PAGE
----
European privacy advocates filed a formal GDPR complaint overnight about Google’s use of advertising trackers, alleging the tech giant is tracking phone users without proper consent through its unique advertising IDs.
Google mandates that any developer uploading an app to the Google Play Store includes its Advertising ID capability. According to Google’s description, the Advertising ID allows developers to better monetise apps with a standard API and users can reset it or use it to opt out of personalised ads.
But according to NOYB (none of your business), a European not for profit advocating for digital privacy, Google’s Advertising ID, unlike Apple’s version, can not be disabled and tracks users “without a valid legal basis”.
“The data collected with this unique tracking ID is passed on to countless third parties in the advertising ecosystem,” NOYB said in a statement overnight announcing its GDPR complaint.
“The user has no real control over it: Google does not allow to delete an ID, just to create a new one.”
Under GDPR, data processors must have a legal basis for processing data. For advertising companies like Google that typically means they need genuine consent from the people the data concerns.
French data regulators last year slapped Google with a €50 million fine because the consent it was collecting for ad personalisation was neither “informed” nor “unambiguous” and “specific” as is required under GDPR.
Privacy group NOYB helped initiate the French investigation and are now turning to Austrian data regulators, filing a complaint about the Advertising ID tracking on behalf of an Austrian citizen.
The group says the complaint is also partially based on the report by the Norwegian Consumer Council which revealed the extent of data trading and accused advertising technology companies of “systematically breaking the law”.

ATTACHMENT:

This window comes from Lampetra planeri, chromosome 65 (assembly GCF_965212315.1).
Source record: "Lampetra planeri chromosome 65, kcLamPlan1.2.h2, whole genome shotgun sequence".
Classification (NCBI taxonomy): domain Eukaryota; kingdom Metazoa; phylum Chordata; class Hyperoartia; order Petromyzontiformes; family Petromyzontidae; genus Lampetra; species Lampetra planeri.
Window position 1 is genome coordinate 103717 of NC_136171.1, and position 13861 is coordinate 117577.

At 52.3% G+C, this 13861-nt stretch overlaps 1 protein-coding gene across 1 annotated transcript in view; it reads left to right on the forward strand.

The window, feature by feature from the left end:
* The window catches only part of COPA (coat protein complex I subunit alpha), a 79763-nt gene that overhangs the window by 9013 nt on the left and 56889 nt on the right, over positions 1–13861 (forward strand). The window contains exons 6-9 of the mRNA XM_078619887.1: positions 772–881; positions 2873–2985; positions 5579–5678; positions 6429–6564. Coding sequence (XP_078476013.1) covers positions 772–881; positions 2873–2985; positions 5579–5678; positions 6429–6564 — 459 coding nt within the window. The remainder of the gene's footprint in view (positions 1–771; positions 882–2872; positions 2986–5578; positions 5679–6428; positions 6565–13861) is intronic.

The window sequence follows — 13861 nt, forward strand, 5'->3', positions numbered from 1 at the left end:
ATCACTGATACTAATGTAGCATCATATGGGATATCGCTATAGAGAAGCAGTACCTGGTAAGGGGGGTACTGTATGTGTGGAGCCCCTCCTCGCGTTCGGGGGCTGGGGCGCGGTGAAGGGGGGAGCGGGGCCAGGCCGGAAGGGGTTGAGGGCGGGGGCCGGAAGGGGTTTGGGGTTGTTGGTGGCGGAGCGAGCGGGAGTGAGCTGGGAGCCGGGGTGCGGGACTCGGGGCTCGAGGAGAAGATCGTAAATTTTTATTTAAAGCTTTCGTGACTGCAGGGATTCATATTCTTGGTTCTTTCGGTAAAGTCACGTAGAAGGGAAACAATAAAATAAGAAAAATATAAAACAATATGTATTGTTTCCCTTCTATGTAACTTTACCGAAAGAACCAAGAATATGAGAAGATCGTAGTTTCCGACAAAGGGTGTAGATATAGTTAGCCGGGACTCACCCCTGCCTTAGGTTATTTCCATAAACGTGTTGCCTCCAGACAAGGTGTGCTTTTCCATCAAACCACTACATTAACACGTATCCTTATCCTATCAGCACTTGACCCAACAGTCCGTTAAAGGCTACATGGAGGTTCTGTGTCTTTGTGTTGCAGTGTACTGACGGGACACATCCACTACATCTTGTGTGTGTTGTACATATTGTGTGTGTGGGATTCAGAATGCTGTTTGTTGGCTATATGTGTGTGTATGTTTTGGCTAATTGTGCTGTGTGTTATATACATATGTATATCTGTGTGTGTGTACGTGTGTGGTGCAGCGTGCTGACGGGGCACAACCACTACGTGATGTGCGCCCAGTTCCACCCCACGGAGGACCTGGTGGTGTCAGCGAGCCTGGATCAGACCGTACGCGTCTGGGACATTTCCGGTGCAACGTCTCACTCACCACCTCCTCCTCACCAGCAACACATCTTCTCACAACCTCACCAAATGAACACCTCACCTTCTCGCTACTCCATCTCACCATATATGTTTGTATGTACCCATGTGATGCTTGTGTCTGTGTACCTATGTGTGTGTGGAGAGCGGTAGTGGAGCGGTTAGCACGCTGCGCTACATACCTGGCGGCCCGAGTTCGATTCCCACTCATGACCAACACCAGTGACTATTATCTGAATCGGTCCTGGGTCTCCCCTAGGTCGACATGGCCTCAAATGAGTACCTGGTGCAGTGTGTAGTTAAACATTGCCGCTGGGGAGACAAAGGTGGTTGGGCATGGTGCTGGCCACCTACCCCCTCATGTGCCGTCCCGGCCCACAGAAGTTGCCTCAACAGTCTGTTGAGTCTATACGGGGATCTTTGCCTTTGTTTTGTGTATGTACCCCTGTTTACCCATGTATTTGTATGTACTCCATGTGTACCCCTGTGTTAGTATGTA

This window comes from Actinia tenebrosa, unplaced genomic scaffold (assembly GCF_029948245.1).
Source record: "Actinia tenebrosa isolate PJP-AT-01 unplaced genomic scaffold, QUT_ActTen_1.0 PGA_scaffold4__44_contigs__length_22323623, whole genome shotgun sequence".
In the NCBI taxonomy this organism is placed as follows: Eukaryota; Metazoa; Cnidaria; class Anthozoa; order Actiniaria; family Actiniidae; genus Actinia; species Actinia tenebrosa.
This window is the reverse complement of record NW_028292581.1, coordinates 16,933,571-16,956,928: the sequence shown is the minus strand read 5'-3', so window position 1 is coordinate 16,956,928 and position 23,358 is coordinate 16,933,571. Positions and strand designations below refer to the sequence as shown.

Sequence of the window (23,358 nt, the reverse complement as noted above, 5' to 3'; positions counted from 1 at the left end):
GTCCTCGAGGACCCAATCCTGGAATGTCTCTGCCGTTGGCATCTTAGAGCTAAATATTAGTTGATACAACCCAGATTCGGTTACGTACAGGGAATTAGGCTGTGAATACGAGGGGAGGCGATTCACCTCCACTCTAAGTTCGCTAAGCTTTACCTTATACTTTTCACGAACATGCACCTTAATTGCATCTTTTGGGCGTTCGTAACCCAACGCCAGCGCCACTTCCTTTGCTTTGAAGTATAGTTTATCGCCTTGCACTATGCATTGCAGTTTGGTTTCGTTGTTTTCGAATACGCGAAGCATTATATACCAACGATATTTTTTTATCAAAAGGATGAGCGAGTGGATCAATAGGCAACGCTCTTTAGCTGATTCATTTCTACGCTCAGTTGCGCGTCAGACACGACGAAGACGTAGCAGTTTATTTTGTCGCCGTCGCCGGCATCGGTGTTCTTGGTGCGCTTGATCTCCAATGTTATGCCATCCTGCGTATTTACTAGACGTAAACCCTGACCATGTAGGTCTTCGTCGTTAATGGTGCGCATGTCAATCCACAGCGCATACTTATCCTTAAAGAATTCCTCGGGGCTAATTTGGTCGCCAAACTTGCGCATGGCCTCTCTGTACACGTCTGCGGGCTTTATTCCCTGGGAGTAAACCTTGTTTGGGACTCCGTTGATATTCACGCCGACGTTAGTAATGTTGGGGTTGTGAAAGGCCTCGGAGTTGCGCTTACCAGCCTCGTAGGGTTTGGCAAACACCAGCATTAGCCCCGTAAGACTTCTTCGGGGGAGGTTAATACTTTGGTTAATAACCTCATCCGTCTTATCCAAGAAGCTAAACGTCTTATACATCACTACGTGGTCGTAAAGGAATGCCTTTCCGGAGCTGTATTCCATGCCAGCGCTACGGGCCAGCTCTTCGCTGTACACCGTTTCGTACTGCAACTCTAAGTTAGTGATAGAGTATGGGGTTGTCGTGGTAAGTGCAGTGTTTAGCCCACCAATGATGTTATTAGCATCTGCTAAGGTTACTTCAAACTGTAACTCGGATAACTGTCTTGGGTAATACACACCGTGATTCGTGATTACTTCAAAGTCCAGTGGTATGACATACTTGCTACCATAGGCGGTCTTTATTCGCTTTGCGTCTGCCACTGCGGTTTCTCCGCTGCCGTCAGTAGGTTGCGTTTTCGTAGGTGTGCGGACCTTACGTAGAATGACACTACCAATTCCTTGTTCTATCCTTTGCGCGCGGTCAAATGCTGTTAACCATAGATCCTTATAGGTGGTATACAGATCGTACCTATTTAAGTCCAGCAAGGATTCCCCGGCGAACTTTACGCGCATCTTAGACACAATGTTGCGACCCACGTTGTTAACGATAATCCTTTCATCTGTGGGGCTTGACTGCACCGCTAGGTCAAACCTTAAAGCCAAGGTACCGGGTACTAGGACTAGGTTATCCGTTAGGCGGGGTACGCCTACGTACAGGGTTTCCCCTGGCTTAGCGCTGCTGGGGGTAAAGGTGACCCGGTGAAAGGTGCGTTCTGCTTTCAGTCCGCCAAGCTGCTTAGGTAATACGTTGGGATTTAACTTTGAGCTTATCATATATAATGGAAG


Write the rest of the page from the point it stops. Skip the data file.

NOYB alleges users can not control the processing of their data because they can not delete the tracking ID and google does not collect valid opt-in before generating them.
“It is grotesque: Google claims that if you want them to stop tracking you, you have to agree to new tracking,” said NOYB privacy lawyer, Stefano Rossetti.
“It is like cancelling a contract only under the condition that you sign a new one. Google’s system seems to structurally deny the exercise of users’ rights.”
NOYB is seeking for regulators to investigate the practice, ensure Google halts it for the complainant and shares any data that was processed, and impose an “an effective, proportionate and dissuasive fine” against Google.
Under GDPR, data processors like Google can be fined up to €20 million, or 4 per cent of the firm’s worldwide annual revenue from the preceding financial year, whichever amount is higher.
Google did not immediately respond to questions about the allegations.
The tech giant is currently under active GDRP investigations by European regulators for its location tracking and the use of personal information in online advertising. In Australia, Google faces a similar legal challenge from the ACCC about location data. The competition regulator is also conducting an inquiry into the online advertising ecosystem where Google will be scrutinised.